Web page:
If you use the words ‘electronic music’ and ‘pioneer’ together, then along with Theremin and Stockhausen, Delia Derbyshire’s name would be undoubtedly mentioned. As part of the BBC Electronic Workshop, it was Delia’s groundbreaking arrangement of the “Doctor Who” theme that helped give the series its brooding atmosphere. You would be hard pushed to find anyone that could not recite those famous sound bars from one of Britain’s favourite teatime television shows. Delia passed away in Northampton on July 3rd 2001. A play based on Delia’s life entitled “Standing Wave” by the ‘Reeling & Writhing’ theatre company ran at the Tron theatre in Glasgow in October 2004. The museum is honoured to have one of Delia’s tape records, be sure to check it out in the 60’s area.
“She worked very hard to achieve the effect that she wanted especially the rhythm loop, and she had been allowed the time to get it right, which often wasn’t the case when she was at the BBC. She was a perfectionist and it was very hard to get her to stop work on a piece when she thought that it could still be improved, even though it sounded absolutely fine to other people. Brian Hodgson, who collaborated with her a great deal, says that he often had to copy tapes or hide them before Delia attempted to wipe them and start over again.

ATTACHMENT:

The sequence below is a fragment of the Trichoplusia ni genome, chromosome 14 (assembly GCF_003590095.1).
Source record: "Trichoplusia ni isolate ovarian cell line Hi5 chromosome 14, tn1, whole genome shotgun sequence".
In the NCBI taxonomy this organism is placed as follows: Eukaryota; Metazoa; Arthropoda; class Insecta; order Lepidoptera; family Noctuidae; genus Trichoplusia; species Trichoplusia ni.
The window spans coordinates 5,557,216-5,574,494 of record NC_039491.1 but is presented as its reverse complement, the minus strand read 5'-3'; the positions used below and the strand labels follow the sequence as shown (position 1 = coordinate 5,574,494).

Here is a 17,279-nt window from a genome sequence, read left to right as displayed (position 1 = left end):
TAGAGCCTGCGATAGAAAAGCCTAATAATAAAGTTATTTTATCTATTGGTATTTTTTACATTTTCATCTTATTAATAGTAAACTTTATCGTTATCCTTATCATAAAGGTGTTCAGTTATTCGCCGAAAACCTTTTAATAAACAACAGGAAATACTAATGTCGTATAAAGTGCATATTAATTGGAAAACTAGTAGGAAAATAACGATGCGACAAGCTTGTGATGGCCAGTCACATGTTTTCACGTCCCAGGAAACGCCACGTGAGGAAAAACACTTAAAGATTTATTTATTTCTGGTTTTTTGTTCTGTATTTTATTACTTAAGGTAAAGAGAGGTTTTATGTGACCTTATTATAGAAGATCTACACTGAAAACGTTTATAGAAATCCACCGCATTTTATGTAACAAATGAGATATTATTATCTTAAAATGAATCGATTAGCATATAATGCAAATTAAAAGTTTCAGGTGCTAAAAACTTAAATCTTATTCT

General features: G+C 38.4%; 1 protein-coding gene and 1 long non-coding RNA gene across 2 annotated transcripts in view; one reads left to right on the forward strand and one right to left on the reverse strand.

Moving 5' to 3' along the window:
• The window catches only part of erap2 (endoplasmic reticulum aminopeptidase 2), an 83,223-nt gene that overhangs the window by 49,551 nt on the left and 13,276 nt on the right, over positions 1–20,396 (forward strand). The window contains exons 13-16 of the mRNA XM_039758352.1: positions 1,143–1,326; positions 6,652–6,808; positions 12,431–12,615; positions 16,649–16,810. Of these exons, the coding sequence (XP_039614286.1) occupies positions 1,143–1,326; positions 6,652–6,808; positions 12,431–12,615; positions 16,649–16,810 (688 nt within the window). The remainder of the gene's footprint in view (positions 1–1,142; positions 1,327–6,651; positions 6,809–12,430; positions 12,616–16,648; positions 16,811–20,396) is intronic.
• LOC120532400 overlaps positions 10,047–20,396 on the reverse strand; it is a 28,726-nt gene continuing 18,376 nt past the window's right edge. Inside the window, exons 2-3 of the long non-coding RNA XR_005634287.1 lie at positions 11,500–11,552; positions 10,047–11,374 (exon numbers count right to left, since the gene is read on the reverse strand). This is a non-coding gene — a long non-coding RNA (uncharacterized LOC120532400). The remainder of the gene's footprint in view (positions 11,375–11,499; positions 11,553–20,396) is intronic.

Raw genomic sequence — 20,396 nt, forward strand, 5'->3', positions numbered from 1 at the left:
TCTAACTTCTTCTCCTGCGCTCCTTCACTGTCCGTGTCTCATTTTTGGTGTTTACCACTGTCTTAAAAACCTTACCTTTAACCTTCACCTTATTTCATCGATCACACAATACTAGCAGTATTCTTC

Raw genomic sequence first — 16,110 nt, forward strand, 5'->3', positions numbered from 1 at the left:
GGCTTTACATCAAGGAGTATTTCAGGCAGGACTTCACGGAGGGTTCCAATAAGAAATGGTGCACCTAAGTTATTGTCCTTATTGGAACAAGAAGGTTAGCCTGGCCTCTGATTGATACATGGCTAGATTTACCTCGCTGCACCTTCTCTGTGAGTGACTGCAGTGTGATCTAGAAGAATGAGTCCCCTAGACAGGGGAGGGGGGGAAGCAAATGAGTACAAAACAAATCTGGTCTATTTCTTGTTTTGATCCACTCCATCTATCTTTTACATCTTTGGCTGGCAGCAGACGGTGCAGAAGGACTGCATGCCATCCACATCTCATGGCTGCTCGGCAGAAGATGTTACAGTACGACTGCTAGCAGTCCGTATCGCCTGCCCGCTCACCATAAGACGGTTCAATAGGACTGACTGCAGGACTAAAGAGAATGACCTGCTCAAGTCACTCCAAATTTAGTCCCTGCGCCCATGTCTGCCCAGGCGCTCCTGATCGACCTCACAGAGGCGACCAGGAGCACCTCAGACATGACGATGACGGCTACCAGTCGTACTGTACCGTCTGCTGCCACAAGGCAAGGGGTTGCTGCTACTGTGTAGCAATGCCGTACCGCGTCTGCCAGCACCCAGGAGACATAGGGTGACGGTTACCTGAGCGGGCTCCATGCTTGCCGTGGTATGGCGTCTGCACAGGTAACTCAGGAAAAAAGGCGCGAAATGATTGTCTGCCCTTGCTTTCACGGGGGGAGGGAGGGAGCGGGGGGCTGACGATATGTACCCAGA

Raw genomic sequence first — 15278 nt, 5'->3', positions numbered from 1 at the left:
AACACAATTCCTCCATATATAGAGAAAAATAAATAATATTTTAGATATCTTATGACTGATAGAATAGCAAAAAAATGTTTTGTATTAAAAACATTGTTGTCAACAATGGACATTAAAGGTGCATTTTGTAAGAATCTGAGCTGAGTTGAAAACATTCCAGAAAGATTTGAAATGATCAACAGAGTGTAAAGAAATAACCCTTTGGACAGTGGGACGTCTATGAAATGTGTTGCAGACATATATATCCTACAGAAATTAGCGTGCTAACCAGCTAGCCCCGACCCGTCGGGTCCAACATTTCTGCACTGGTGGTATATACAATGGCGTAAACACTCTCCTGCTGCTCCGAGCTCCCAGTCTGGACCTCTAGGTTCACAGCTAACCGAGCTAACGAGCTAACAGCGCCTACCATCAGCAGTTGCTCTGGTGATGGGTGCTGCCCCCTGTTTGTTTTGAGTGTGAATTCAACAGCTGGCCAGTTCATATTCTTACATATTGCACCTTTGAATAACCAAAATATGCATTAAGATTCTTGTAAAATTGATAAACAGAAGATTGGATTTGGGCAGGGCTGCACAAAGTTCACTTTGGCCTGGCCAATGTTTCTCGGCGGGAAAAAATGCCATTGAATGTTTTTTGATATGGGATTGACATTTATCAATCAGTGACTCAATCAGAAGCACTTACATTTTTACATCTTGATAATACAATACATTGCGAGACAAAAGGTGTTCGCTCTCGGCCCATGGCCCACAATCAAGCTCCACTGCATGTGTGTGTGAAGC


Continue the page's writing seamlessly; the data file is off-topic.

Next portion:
She was happy enough with the Doctor Who theme but when she played it to other people she was amazed by their reactions. Nobody had heard a piece of electronic music quite like it before and it captured the mood of the programme perfectly. I think what made her most proud was the reaction of the composer Ron Grainer, who loved it. Ron had not written electronic music before and readily admitted that Delia had changed his original idea so much that she should be credited as the writer. I don’t think that Delia ever approved of the subsequent Dr Who themes.”
Her former partner Clive Blackburn